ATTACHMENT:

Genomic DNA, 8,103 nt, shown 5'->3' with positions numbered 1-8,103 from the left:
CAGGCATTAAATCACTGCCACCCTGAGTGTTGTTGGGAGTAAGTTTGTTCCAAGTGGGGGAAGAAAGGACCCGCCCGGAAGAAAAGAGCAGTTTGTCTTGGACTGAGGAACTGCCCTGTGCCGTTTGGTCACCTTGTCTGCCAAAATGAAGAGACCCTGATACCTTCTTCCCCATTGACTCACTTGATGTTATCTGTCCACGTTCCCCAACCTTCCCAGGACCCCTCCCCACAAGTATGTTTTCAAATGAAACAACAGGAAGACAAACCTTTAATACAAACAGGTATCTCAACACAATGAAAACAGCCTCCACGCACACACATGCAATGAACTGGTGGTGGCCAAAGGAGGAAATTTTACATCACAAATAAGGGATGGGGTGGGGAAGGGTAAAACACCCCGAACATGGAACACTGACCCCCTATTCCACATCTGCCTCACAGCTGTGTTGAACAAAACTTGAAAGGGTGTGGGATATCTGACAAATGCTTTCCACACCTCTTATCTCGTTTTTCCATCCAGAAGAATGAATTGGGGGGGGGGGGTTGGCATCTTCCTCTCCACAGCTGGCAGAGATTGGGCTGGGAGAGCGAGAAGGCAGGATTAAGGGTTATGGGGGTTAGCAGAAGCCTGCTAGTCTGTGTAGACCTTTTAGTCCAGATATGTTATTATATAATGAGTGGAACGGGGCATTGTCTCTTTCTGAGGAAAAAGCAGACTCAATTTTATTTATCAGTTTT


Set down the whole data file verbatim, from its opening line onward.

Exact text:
Genomic DNA, 8,103 nt, shown 5'->3' with positions numbered 1-8,103 from the left:
CAGGCATTAAATCACTGCCACCCTGAGTGTTGTTGGGAGTAAGTTTGTTCCAAGTGGGGGAAGAAAGGACCCGCCCGGAAGAAAAGAGCAGTTTGTCTTGGACTGAGGAACTGCCCTGTGCCGTTTGGTCACCTTGTCTGCCAAAATGAAGAGACCCTGATACCTTCTTCCCCATTGACTCACTTGATGTTATCTGTCCACGTTCCCCAACCTTCCCAGGACCCCTCCCCACAAGTATGTTTTCAAATGAAACAACAGGAAGACAAACCTTTAATACAAACAGGTATCTCAACACAATGAAAACAGCCTCCACGCACACACATGCAATGAACTGGTGGTGGCCAAAGGAGGAAATTTTACATCACAAATAAGGGATGGGGTGGGGAAGGGTAAAACACCCCGAACATGGAACACTGACCCCCTATTCCACATCTGCCTCACAGCTGTGTTGAACAAAACTTGAAAGGGTGTGGGATATCTGACAAATGCTTTCCACACCTCTTATCTCGTTTTTCCATCCAGAAGAATGAATTGGGGGGGGGGGGTTGGCATCTTCCTCTCCACAGCTGGCAGAGATTGGGCTGGGAGAGCGAGAAGGCAGGATTAAGGGTTATGGGGGTTAGCAGAAGCCTGCTAGTCTGTGTAGACCTTTTAGTCCAGATATGTTATTATATAATGAGTGGAACGGGGCATTGTCTCTTTCTGAGGAAAAAGCAGACTCAATTTTATTTATCAGTTTT